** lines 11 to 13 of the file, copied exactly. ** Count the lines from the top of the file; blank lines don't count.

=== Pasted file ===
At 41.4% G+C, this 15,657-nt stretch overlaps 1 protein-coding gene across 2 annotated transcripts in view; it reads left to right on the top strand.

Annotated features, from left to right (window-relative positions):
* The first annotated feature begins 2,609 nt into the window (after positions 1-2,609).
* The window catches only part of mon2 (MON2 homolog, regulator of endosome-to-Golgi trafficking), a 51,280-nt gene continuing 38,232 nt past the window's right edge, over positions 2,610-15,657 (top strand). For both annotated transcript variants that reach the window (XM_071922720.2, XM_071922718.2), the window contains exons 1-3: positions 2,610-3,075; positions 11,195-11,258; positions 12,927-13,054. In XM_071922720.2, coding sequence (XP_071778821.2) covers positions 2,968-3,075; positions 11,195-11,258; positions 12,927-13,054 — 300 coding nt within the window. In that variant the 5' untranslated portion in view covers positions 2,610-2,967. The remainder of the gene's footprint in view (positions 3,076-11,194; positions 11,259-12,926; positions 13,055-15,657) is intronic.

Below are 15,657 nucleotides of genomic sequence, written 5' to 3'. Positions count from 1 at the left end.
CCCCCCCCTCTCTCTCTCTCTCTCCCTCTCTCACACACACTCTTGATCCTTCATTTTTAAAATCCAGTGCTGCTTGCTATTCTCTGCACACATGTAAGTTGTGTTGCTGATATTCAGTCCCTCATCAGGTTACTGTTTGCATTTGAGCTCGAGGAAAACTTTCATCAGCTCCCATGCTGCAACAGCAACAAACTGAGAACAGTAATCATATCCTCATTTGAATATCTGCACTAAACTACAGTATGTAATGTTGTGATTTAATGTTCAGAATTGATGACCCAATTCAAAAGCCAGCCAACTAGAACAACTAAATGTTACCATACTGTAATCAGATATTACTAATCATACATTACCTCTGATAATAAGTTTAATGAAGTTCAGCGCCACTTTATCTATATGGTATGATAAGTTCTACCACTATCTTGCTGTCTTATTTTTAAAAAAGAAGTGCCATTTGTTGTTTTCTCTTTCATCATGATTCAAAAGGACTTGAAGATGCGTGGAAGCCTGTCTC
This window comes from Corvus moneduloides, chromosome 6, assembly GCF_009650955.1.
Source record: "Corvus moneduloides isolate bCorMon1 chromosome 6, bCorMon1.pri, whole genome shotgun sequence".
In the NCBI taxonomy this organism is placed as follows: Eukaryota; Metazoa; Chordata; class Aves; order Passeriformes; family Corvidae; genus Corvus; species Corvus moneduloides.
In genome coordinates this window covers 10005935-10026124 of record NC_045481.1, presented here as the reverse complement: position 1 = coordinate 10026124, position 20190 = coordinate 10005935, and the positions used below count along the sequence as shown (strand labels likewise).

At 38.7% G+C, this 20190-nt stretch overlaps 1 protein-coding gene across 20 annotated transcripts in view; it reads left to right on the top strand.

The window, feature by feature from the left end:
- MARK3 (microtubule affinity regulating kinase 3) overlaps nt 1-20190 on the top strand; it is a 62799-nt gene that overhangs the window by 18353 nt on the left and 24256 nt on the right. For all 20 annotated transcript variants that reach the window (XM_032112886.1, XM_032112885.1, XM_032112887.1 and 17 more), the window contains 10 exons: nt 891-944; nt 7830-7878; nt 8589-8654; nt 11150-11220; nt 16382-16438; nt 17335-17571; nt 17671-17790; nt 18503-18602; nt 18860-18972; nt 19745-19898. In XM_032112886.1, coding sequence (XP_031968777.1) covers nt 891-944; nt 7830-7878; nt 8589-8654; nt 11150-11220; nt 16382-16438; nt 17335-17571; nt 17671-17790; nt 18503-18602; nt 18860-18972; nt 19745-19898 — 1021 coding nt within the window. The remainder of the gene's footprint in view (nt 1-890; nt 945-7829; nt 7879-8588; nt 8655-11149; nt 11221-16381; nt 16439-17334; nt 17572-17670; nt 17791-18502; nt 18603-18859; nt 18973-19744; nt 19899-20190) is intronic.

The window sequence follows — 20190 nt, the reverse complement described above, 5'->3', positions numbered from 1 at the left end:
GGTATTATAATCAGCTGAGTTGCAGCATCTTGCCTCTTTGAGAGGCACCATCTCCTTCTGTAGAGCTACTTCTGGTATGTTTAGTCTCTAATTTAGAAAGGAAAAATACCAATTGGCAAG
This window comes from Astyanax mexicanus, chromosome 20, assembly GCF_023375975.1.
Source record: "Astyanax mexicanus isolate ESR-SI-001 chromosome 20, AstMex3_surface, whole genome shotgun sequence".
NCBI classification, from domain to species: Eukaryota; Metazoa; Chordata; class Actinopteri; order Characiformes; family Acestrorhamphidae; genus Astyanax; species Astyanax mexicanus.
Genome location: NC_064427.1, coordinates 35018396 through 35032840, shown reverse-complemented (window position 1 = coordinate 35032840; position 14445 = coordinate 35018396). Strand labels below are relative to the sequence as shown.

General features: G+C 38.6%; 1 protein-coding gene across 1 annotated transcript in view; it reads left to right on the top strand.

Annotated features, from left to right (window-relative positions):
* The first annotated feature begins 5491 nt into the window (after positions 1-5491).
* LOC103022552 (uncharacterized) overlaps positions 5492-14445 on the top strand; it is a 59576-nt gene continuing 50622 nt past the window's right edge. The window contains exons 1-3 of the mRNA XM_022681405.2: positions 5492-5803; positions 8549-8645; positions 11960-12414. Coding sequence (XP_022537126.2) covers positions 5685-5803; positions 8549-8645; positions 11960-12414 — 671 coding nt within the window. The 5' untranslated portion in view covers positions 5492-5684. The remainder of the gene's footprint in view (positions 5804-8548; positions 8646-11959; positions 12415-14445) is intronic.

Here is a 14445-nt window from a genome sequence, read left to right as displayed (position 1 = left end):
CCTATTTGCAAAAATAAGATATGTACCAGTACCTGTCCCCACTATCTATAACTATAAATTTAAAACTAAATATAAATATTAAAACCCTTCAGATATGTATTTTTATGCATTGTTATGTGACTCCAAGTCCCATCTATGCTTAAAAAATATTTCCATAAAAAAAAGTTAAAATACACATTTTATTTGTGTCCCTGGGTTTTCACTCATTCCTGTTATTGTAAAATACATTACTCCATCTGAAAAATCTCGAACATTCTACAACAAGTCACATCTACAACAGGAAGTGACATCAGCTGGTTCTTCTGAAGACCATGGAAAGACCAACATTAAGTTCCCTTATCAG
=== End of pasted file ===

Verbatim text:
At 38.7% G+C, this 20190-nt stretch overlaps 1 protein-coding gene across 20 annotated transcripts in view; it reads left to right on the top strand.

The window, feature by feature from the left end:
- MARK3 (microtubule affinity regulating kinase 3) overlaps nt 1-20190 on the top strand; it is a 62799-nt gene that overhangs the window by 18353 nt on the left and 24256 nt on the right. For all 20 annotated transcript variants that reach the window (XM_032112886.1, XM_032112885.1, XM_032112887.1 and 17 more), the window contains 10 exons: nt 891-944; nt 7830-7878; nt 8589-8654; nt 11150-11220; nt 16382-16438; nt 17335-17571; nt 17671-17790; nt 18503-18602; nt 18860-18972; nt 19745-19898. In XM_032112886.1, coding sequence (XP_031968777.1) covers nt 891-944; nt 7830-7878; nt 8589-8654; nt 11150-11220; nt 16382-16438; nt 17335-17571; nt 17671-17790; nt 18503-18602; nt 18860-18972; nt 19745-19898 — 1021 coding nt within the window. The remainder of the gene's footprint in view (nt 1-890; nt 945-7829; nt 7879-8588; nt 8655-11149; nt 11221-16381; nt 16439-17334; nt 17572-17670; nt 17791-18502; nt 18603-18859; nt 18973-19744; nt 19899-20190) is intronic.